Do you keep your Vegemite in the fridge or in the pantry? What about your tomato sauce? Or your bread?
It’s an age-old debate that has divided households through the years. But while you may think you know where those staples should live, Lydia Buchtmann from the Food Safety Information Council says we all need a modern-day refresher course on the best place to store our everyday foods.
“A lot of the things we used to keep in the pantry like sauces and jams now have a lot less salt and sugar in them,” she says of recent pushes by manufacturers to adhere to make their products more health-conscious. “It’s healthier, but the salt and sugars were natural preservatives so now these things won’t last as long unrefrigerated.”
With the recent outbreak of listeria-related deaths in Australia, food safety is definitely something worth worrying about, says Lydia. Here, she shares her fool-proof guide to where to keep your groceries to not only stay safe but make sure they taste their best.
People get a bit confused with eggs because sometimes you can buy them from the supermarket and they’re not in the chilled section but you do need to store them in the fridge. Keep them in the carton though, don’t move them out. There are a couple of reasons: First, it's so the eggs don’t pick up any smells or tastes from other foods in the fridge but you'll also have the use-by date on the packaging. And if there’s a recall you’ll know where your eggs have come from.
Don't be tempted to keep your eggs outside the carton
Butter is quite high fat but it will go rancid if you leave it out of so the best advice is to refrigerate it. If you need to soften it, get it out a little while before you’re going to use it.
Bread: Pantry or freezer
Refrigerating bread actually makes it stale. So leave it out in the breadbin in whatever packaging you bought it in. Obviously, if it’s sliced and in plastic, you have the option to freeze your bread. But make sure to use it by its best-before date and never eat any bread with mould.
All fruit, and that includes tomatoes, are actually best out in the fruit bowl. Obviously, when they are ripe you can pop them in the fridge to help keep them a little bit longer. The secret with fruit is not to wash it just before you eat it because if you wash it before you put it in the fruit bowl or even the fridge it could get mouldy.
The great Australian staple! Vegemite is okay out of the fridge but as with all productsn, check the use-by date on the jar.
Jams and preserves: Fridge
Jams are very variable because they are lower sugar – it depends on how much sugar is in there. But normally jams have to be refrigerated once they’re opened.
Chocolate: Pantry, mostly
A lot of people in hot climates do store chocolate in the fridge to keep it from melting but it can pick up what’s called a bloom – where a little bit of the sugar or fat breaks down. However, that’s a quality issue, not a food safety issue.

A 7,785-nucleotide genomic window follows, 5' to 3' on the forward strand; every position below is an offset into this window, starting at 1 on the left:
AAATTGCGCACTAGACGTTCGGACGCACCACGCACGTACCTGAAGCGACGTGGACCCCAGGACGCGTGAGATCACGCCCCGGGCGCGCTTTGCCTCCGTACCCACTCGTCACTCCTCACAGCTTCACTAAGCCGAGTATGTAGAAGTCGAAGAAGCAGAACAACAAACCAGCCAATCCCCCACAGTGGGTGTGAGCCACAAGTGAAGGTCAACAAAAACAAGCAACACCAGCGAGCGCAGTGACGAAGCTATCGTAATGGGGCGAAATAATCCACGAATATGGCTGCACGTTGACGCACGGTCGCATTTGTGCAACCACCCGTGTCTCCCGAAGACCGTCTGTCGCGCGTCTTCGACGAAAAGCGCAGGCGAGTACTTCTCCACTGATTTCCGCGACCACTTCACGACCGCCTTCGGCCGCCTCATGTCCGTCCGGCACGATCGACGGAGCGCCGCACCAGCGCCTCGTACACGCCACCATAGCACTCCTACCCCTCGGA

Sauces and ketchup: Fridge
In the past tomato sauce, BBQ sauce and the like were fine in the pantry but now they are a lot healthier most will need to be refrigerated, check the label if you are unsure. The same goes for soy sauce and fish sauce and hot sauces like Tabasco and Sriracha.
A push for healthier products means we need to keep our sauces in the fridge
Mayonnaise should always be in the fridge. Always. And also, keep in mind when you are making your own homemade mayo it will have raw egg in it which is a very risky food – the rates of salmonella are really increasing in Australia. Be extra careful and try and use it all up on the same day or at least within 24 hours.
Pickles, chutneys and mustards: Pantry, then fridge
In this day and age, they should be fridge bound once they are opened. While vinegar is a natural preservative in pickles they still need to be stored in the fridge. And the same goes for salad dressings and pasta sauces.
From a quality point of view, it will go into that granulated sugary sort of thing if you put it in the fridge. So honey is okay out of the fridge as long as you check what it says on the label.
Peanut butter: Pantry
Once again see what it says when it’s on the label because some products now have reduced salt, but usually, they are okay out of the fridge. And of course, they will spread better that way.'
To stop them becoming rancid you may need to store jars of nuts in the fridge. It will help keep them fresh, longer.
Potatoes and onions: Pantry, mostly.
Most packaging will tell you to leave potatoes in a cool, dark place so they don’t sprout. But if you live in a tropical climate then the veggie tray in your fridge is probably the best place. The same goes for onions. They should be in the pantry unless you are in a very hot climate.